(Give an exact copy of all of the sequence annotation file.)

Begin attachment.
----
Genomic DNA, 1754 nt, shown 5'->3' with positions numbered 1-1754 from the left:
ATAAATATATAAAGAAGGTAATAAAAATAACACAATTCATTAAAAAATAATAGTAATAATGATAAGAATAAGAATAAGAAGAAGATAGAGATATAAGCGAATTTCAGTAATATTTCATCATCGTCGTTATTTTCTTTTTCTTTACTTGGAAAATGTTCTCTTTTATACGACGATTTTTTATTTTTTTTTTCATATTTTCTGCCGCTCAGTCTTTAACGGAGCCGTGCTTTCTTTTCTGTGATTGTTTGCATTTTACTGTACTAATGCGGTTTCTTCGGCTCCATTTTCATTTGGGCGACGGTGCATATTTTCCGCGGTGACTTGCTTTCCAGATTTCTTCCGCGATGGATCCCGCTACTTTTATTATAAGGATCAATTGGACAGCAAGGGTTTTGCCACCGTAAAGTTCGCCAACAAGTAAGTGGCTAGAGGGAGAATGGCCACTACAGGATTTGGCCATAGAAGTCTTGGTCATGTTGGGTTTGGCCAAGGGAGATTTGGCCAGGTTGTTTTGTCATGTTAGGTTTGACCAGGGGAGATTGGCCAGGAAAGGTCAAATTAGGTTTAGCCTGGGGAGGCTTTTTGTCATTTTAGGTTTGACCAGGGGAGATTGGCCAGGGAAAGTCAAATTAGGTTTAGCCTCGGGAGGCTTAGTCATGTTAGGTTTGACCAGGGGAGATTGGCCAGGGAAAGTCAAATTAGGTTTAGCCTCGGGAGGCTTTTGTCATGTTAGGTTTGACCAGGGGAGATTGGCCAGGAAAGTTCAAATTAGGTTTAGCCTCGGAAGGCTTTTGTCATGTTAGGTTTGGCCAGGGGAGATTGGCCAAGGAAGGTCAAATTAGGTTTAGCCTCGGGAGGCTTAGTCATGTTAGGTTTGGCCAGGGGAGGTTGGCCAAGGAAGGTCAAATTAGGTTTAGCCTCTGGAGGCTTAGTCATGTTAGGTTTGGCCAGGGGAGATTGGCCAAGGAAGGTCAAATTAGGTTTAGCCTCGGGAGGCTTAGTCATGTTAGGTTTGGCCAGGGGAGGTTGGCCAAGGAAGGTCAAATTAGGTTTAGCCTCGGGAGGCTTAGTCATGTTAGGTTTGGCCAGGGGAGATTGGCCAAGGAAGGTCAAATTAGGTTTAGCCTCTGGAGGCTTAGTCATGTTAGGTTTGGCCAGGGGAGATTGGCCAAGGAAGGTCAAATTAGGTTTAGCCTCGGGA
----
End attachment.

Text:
Genomic DNA, 1754 nt, shown 5'->3' with positions numbered 1-1754 from the left:
ATAAATATATAAAGAAGGTAATAAAAATAACACAATTCATTAAAAAATAATAGTAATAATGATAAGAATAAGAATAAGAAGAAGATAGAGATATAAGCGAATTTCAGTAATATTTCATCATCGTCGTTATTTTCTTTTTCTTTACTTGGAAAATGTTCTCTTTTATACGACGATTTTTTATTTTTTTTTTCATATTTTCTGCCGCTCAGTCTTTAACGGAGCCGTGCTTTCTTTTCTGTGATTGTTTGCATTTTACTGTACTAATGCGGTTTCTTCGGCTCCATTTTCATTTGGGCGACGGTGCATATTTTCCGCGGTGACTTGCTTTCCAGATTTCTTCCGCGATGGATCCCGCTACTTTTATTATAAGGATCAATTGGACAGCAAGGGTTTTGCCACCGTAAAGTTCGCCAACAAGTAAGTGGCTAGAGGGAGAATGGCCACTACAGGATTTGGCCATAGAAGTCTTGGTCATGTTGGGTTTGGCCAAGGGAGATTTGGCCAGGTTGTTTTGTCATGTTAGGTTTGACCAGGGGAGATTGGCCAGGAAAGGTCAAATTAGGTTTAGCCTGGGGAGGCTTTTTGTCATTTTAGGTTTGACCAGGGGAGATTGGCCAGGGAAAGTCAAATTAGGTTTAGCCTCGGGAGGCTTAGTCATGTTAGGTTTGACCAGGGGAGATTGGCCAGGGAAAGTCAAATTAGGTTTAGCCTCGGGAGGCTTTTGTCATGTTAGGTTTGACCAGGGGAGATTGGCCAGGAAAGTTCAAATTAGGTTTAGCCTCGGAAGGCTTTTGTCATGTTAGGTTTGGCCAGGGGAGATTGGCCAAGGAAGGTCAAATTAGGTTTAGCCTCGGGAGGCTTAGTCATGTTAGGTTTGGCCAGGGGAGGTTGGCCAAGGAAGGTCAAATTAGGTTTAGCCTCTGGAGGCTTAGTCATGTTAGGTTTGGCCAGGGGAGATTGGCCAAGGAAGGTCAAATTAGGTTTAGCCTCGGGAGGCTTAGTCATGTTAGGTTTGGCCAGGGGAGGTTGGCCAAGGAAGGTCAAATTAGGTTTAGCCTCGGGAGGCTTAGTCATGTTAGGTTTGGCCAGGGGAGATTGGCCAAGGAAGGTCAAATTAGGTTTAGCCTCTGGAGGCTTAGTCATGTTAGGTTTGGCCAGGGGAGATTGGCCAAGGAAGGTCAAATTAGGTTTAGCCTCGGGA